Wednesday, 13 August 2014
Doctor Who: Deep Breath Spoiler-Free Review
If you haven't already been spoiled within an inch of your life for Deep Breath, Guest reporter Tony Fyler has a spoiler-free review, after watching the Cardiff Screening.
When David Tennant regenerated into Matt Smith, it ushered in the ‘fairy tale’ era of Doctor Who. Wibbly-wobbliness went into overdrive, and the grownier-uppier section of Who fandom groaned, as the whipper-snapper in his grandad’s clothes gave us a bandy-legged, drunken giraffe of a Time Lord, with occasional snaps of old-man rage and frequent over-emoting.
Within the first five minutes of his screen time as the Time Lord, Peter Capaldi makes one thing abundantly, Tuckerishly clear: The fairy tale’s over. They didn't all live happily ever after.
The tone of the show has completely changed. This is a hardball Doctor – not grim particularly, but also not caring if he comes off that way. Certainly, there’s a ramping up of the Sherlock factor here. If the Eleventh Doctor’s ‘Thing In Progress’ style sometimes made it seem like his cleverness was mostly in his improvisational skills, Twelve goes out of his way to let you know he’s the cleverest person in this room. In fact he’s the cleverest person in any room you're ever likely to see – got that? Good; moving on.
He plays the post-regenerative story arc with a straighter bat than either of his recent predecessors – he does get put to bed, Tennant-style, in this story, but whereas Old Magic Sideburns was content to nap his way through all but the last ten minutes of his first story, the Old Man is up and at them within five minutes of going to sleep – and for fans of Jon Pertwee, there’s a punch-the-air sequence that brings back distinct sensations of the Action Hero Doctor. What’s more, he just gets stronger and clearer and more in control of his faculties from roughly halfway through the episode, after some great dark, semi-despairing philosophical moments that also include one of the episode’s signature comic monologues. Once that’s over with, you pretty much get 100% proof Capaldi Doctor right to the end.
And what is ‘Capaldi Doctor’? Bold, adventurous, assured, gritty, Sherlock-smart, personally vulnerable, witty (rather than funny) and something beyond mesmeric. Whenever he’s on screen, if you're looking anywhere else, you're missing the point.
Which is perhaps as well, because the actual storyline of Deep Breath could be considered to be thin on the ground. There’s a re-trodden set of villains from a previous episode, though they do get their storyline deepened and are rather gorgeously realised. The plot they have is moderately absurd, but then moderate absurdity is rather their stock-in trade. The delicious dark Moffatt twist, both times, being that people caught in the wave of their absurdity die. This time, there’s a properly Whovian stab against organised religion in the sub-text, which given that Moffatt’s had warrior priests, headless monks and instantly forgettable confessors during his time should probably come as no great surprise. But it’s in the characters that the real story lies this time around – the discovery of this new Doctor, and also, for those that have needed it, some real depth of character from the Impossible Girl. Clara has powerhouse scenes with…just about everyone of any importance in the episode, and in particular when with Vastra, with the lead villain and with this new Doctor himself, she shines in a way she’s never been challenged to do before. If Clara and the Eleventh Doctor were a bit smug boyfriend-girlfriend, giggling at the universe, the trauma of this regeneration makes Clara do as much soul-searching as the Doctor does, if not more, and we see, finally, the woman she is becoming, rather than the girl she’s always been. In fact she’s more than a little Sarah-Jane here.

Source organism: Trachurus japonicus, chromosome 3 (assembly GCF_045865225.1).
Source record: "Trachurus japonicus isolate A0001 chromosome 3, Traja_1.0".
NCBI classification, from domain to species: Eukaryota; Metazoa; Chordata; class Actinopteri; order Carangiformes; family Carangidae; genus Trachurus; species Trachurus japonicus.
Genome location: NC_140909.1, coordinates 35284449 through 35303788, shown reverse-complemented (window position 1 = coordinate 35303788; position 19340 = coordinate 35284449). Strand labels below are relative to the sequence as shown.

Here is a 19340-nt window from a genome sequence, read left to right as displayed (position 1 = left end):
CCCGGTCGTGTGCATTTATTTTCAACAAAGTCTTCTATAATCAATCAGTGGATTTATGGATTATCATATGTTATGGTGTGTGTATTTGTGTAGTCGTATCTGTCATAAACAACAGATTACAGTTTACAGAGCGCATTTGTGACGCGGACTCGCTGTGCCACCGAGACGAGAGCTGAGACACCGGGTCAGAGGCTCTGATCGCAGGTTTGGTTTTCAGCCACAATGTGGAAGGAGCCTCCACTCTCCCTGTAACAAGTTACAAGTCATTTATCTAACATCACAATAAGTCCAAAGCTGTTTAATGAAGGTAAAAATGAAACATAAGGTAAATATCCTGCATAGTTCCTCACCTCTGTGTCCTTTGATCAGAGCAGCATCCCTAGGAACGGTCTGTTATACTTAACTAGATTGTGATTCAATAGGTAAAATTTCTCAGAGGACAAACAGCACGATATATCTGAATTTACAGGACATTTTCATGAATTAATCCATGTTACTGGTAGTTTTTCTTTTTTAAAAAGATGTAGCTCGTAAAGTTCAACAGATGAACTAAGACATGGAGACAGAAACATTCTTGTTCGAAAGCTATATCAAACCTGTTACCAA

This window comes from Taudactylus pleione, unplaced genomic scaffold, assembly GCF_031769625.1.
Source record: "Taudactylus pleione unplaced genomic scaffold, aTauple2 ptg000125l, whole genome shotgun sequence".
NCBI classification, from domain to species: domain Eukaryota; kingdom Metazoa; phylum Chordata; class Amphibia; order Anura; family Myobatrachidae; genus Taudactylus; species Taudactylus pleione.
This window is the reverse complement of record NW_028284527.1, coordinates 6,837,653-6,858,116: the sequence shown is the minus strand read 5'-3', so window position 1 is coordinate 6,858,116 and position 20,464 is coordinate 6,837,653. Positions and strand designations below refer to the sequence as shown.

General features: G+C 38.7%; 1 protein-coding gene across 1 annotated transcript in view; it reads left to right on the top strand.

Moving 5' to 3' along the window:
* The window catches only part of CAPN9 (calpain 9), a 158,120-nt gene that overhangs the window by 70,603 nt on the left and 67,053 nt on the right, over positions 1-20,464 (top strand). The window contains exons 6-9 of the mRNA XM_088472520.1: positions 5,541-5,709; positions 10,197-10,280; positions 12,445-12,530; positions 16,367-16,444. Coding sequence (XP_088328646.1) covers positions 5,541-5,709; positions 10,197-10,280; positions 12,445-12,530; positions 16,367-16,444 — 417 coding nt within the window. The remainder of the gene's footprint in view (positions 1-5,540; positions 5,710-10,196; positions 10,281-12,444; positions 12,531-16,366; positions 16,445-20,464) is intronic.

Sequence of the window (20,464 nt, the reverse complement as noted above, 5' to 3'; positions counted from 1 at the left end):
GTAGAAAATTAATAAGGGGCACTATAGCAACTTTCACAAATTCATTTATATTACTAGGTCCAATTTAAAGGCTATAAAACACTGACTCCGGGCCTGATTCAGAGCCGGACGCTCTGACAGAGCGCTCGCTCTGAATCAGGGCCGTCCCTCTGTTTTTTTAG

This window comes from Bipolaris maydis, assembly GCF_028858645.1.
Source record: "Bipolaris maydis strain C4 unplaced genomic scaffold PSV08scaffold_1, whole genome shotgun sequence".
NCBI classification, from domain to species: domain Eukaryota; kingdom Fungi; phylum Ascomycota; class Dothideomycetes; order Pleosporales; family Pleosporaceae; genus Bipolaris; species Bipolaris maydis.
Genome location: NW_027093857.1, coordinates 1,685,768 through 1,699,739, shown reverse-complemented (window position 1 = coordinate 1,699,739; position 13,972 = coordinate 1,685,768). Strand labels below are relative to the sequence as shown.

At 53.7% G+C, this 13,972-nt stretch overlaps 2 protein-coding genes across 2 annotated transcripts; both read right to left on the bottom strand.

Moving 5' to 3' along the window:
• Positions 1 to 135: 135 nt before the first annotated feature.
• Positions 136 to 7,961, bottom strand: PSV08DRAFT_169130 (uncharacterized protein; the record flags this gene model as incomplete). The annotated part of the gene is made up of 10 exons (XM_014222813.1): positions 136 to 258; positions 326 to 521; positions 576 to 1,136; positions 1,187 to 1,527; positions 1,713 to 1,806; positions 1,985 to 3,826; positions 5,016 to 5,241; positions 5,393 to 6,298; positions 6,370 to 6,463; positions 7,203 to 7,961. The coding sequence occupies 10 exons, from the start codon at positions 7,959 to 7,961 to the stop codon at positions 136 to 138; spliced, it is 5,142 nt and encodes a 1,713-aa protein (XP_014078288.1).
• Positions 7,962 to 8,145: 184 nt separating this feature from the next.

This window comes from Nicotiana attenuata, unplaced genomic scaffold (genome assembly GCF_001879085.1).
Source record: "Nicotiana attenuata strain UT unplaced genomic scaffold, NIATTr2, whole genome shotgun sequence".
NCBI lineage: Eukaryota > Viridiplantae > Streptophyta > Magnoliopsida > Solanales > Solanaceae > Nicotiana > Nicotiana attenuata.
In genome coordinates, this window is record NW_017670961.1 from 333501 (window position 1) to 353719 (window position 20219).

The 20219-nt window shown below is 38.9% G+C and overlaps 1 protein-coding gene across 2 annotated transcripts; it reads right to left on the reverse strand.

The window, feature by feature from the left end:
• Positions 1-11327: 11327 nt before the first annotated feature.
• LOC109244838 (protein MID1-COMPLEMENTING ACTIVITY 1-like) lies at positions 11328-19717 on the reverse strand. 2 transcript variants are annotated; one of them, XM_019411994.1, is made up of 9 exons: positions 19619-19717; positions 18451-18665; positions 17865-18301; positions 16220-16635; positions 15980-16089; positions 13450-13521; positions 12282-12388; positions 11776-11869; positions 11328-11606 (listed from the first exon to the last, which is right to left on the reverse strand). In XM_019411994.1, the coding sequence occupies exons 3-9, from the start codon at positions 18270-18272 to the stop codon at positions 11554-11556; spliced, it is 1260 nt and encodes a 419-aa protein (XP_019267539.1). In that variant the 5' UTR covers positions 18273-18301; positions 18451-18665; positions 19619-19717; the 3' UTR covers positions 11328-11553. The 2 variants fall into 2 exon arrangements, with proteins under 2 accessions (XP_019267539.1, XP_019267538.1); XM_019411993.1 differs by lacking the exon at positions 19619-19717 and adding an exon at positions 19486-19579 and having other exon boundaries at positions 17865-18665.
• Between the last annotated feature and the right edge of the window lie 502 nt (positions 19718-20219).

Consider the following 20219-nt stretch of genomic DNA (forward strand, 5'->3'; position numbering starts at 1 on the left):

Capaldi’s final showdown with the lead villain in Deep Breath delivers everything you could wish for in a ‘Dark Doctor’, a grown-up Doctor, a Doctor of whom, while we cheer for him, we're not entirely sure – there’s a dark, quiet, ‘gunslinger in the OK Corral’ prelude, a great, and this time growled, affirmation of his dedication to humanity, a physical battle, a moment of potentially really dark deceit, and a shocking, and as yet unresolved ambiguity. It’s a fantastic sequence, which is less roller-coaster, and more a series of enjoyable punches to the face.
Capaldi blows the immediate past to bits within moments of stepping out of the Tardis. By the end of his first episode, he’s brought to bear some of the best elements of the 70s Doctors, added a pinch of McCoy’s manipulation, and seared his new interpretation onto 21st century Who.
Those who love the 70s Doctors will immediately take this still very New Who incarnation to their hearts. Those for whom it’s not Doctor Who without a bit of snogging are likely to take longer to warm to the Twelfth Doctor. Either way, it’s going to be one hell of a ride. Buckle up – you're not going to want to miss a thing.